Gold trades higher after spending the past couple of weeks fending off sellers looking for lower prices in response to a recent jump in US Treasury yields after the US FOMC kept its hawkish stance, talking about the need for another two rate hikes before year end to fend off continued inflationary pressures. So far, however, traders have balked at pricing in more than one hike, and together with fresh dollar and yield softness following Friday’s weaker than expected US job report gold has managed to claw back some lost ground, potentially supporting fresh momentum, primarily driven by technical signals and funds reducing bets on lower prices
In Saxo’s recently published Q3-2023 Outlook titled “AI: The good, the bad, and the bubble” I wrote the following section about gold and silver:
Following a strong run-up in prices since November, gold spent most of the second quarter consolidating after briefly reaching a fresh record high. Sentiment is currently challenged by the recent stock market rally and the prospect for additional US rate hikes, thereby delaying the timing of a gold supportive peak in rates. So while the short-term outlook points to further consolidation below 2,000 dollars per ounce as we await incoming economic data, we keep an overall bullish outlook for gold and silver, driven among others by: continued dollar weakness; an economic slowdown, making current stock market gains untenable, leading to fresh safe-haven demand for precious metals; continued central bank demand providing a floor under the market; sticky US inflation struggling to reach the 2.5% long-term target set out by the US Federal Reserve (and if realised, it will likely to trigger a gold-supportive repricing of real yields lower), and a multipolar world raising the geopolitical temperature. In addition, silver may benefit from additional industrial metal strength, which could see it outperform gold. Overall, and based on the expectations and assumptions mentioned, we see the potential for gold reaching a fresh record high above $2100 before year-end.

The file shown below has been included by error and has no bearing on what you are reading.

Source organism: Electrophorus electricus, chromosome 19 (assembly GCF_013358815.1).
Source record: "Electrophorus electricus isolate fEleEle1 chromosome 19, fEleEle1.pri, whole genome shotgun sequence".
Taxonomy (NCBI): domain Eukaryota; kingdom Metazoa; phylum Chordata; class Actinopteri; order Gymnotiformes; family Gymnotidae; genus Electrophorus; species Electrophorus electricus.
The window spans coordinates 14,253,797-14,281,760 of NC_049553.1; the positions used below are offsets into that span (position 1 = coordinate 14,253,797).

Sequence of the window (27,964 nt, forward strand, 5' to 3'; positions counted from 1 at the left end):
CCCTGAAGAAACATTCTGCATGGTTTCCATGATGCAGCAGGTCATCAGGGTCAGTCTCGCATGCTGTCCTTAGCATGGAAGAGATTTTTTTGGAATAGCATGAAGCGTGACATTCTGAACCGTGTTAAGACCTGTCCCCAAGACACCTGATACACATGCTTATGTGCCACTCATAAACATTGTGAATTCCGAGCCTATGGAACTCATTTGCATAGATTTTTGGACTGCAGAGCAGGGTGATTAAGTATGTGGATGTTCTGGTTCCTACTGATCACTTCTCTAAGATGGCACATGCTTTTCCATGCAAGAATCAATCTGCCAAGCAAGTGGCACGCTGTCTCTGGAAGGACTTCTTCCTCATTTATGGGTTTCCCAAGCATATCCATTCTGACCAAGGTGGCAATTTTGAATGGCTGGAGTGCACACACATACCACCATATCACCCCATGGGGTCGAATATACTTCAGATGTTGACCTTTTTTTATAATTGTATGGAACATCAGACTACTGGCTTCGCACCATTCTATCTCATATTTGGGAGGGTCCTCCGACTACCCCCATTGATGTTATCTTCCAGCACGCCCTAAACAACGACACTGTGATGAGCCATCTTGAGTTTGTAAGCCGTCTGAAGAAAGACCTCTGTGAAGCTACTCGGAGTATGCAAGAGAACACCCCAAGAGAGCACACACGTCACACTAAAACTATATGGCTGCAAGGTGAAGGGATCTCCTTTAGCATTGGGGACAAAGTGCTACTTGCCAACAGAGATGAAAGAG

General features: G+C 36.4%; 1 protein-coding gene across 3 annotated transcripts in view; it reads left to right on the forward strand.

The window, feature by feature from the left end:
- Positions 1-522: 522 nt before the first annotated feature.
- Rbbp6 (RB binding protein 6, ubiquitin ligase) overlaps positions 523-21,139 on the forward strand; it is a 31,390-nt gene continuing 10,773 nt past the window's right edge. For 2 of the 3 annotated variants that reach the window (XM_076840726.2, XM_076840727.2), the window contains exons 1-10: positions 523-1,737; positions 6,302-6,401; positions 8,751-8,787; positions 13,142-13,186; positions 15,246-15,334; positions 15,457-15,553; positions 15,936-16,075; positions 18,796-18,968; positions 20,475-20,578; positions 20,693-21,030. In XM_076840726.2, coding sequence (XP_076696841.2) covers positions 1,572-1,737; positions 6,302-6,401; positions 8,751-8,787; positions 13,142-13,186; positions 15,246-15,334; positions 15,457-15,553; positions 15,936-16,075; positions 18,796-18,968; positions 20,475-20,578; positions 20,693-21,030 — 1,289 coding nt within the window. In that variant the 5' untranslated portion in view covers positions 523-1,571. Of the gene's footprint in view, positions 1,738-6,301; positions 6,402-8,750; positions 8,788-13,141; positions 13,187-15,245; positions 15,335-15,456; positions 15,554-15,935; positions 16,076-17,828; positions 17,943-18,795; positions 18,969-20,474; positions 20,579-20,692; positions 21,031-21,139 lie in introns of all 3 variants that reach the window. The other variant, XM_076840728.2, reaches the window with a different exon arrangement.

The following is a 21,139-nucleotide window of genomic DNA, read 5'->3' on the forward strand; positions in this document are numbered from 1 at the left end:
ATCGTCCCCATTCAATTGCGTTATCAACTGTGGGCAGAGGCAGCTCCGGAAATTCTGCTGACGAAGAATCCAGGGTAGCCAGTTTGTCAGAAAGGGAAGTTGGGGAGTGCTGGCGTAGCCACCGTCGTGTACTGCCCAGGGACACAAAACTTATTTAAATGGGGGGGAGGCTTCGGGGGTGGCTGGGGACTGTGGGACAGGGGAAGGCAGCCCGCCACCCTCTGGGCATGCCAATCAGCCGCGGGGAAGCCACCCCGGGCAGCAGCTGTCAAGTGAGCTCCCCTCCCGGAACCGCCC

We are heading into a four-to-six-week period where liquidity tends to dry up as traders and investors leave their offices for a while to enjoy some quality time with families and friends. During this time, lower liquidity can lead to higher volatility as market-related news may trigger a larger than normal price response. Apart from December, July has for the past five years delivered the strongest average return, and whether history can repeat itself will depend on incoming US economic data, starting with Wednesday’s CPI print which is expected to show a decline in headline and core inflation to 3.1% and 5% respectively. If confirmed if may further soften the markets belief in higher US rates and with that the risk of a recession. However, given the current focus on a market supportive slowdown in US inflation, a stronger than expected report may trigger an outsized negative reaction which may challenge gold’s ability to hold onto recent gains.
Investor flows across some of the major commodity Exchange-traded funds show a heavy outflow from gold-backed funds this past month. During this time, as mentioned, the yellow metal has been dealing with rising Treasury yields and stock markets in feisty mood, reducing the need for alternative investment. However, given the rejection below $1900 it highlights underlying demand from others, and with hedge funds holding a near unchanged position during this time the focus once again turns to central bank demand. Not least from the so-called BRICS countries, who according to Russian sources are planning to introduce a new trading currency, which will be backed by gold. While we are highly skeptical about such an attempt to dethrone the dollar, there is little doubt that the de-dollarization demand for gold which led to record central bank buying last year is continuing, thereby helping to provide a soft floor under the gold market. Central bank demand for gold reached 228 tons during Q1’23, a 176% year-on-year increase.